Today’s AMA takes us to one of three Kloeckner branches in the Chicago area, our South Metron metal supplier. In that mammoth 360,000-square-foot service center, there’s a larger-than-life, seasoned Warehouse Supervisor doing his part to keep operations top-notch. Big John Brown is a man of few words, but just like the music he prefers, anything he says has meaning behind it. Here’s our candid conversation about his almost 40 years of working in steel.
Lauren Wiggins: What was your very first job? What’s something you loved about it and hated about it? Did you learn anything from it that you still use today?
John Brown: Back in high school, my first job was dishwashing. I just took it so I could start making my own money, but I learned about efficiency and running a clean dish pit.
LW: I’ve also been a dishwasher, and keeping the pit clean is harder than it sounds. So how did you end up in the metals industry? What brought you to Kloeckner?
JB: Well, dishwashing was a good starter job at 0.80 cents per hour, but I wanted to make more. I heard about some good-paying jobs at a place called Trim Steel. I was happy to leave the dishes behind and stay in steel.
LW: I bet. You’ve been working in the metals industry for 39 years, and there are several people at your branch who also have tenure. That means you’ve spent a lot of time with the same people for a long time, which has to feel a bit like a second family. What’s it like having such a strong bond with the people you work with? Any special traditions?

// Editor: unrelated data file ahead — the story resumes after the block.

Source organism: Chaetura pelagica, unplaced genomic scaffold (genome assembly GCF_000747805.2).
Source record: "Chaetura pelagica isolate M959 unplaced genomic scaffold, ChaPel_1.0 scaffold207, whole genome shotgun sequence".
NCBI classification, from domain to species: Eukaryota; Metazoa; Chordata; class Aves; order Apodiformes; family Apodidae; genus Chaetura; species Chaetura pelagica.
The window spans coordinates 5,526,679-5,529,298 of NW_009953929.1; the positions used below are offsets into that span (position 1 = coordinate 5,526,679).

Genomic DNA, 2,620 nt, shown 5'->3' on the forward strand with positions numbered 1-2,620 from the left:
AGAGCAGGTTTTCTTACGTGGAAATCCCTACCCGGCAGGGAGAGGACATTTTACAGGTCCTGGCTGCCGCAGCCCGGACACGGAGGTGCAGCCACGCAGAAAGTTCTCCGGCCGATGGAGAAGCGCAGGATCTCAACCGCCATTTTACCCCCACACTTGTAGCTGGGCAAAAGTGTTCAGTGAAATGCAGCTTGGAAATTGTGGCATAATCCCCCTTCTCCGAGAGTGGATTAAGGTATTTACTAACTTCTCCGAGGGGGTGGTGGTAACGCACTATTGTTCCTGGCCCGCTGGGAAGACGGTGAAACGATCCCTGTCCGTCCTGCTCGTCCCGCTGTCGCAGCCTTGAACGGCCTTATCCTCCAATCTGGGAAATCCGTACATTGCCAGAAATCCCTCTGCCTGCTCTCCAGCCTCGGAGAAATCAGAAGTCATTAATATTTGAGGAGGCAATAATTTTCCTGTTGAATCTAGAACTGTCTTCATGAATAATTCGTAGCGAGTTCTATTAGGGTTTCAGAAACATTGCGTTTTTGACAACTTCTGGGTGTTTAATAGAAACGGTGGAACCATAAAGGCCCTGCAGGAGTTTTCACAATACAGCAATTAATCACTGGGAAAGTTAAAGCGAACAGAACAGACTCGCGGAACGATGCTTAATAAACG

JB: They’re the second family I never had! Before COVID, we used to go to work breakfasts all the time. We should start that up again.
But a key moment for me is when my mother passed away. Bart, Sue, Adam, and others joined me at her wake to pay respects and be there for me. At that moment, I realized that I was surrounded by family.
LW: I’m sure that was a very touching thing to experience in your moment of loss, to know so many people were lifting you up.
Let’s shift gears – what’s the coolest thing you’ve done or project you’ve been on in your time with Kloeckner?
JB: I enjoy my daily grind because there is always a new challenge with either a customer deadline to hit or a new job that we want to try to get. I have worked my way from the bottom up over my 39 years, and when you truly enjoy what you do for a living, it doesn’t feel like work.
A few years back, we did something called a Kaizen, and that really fascinated me.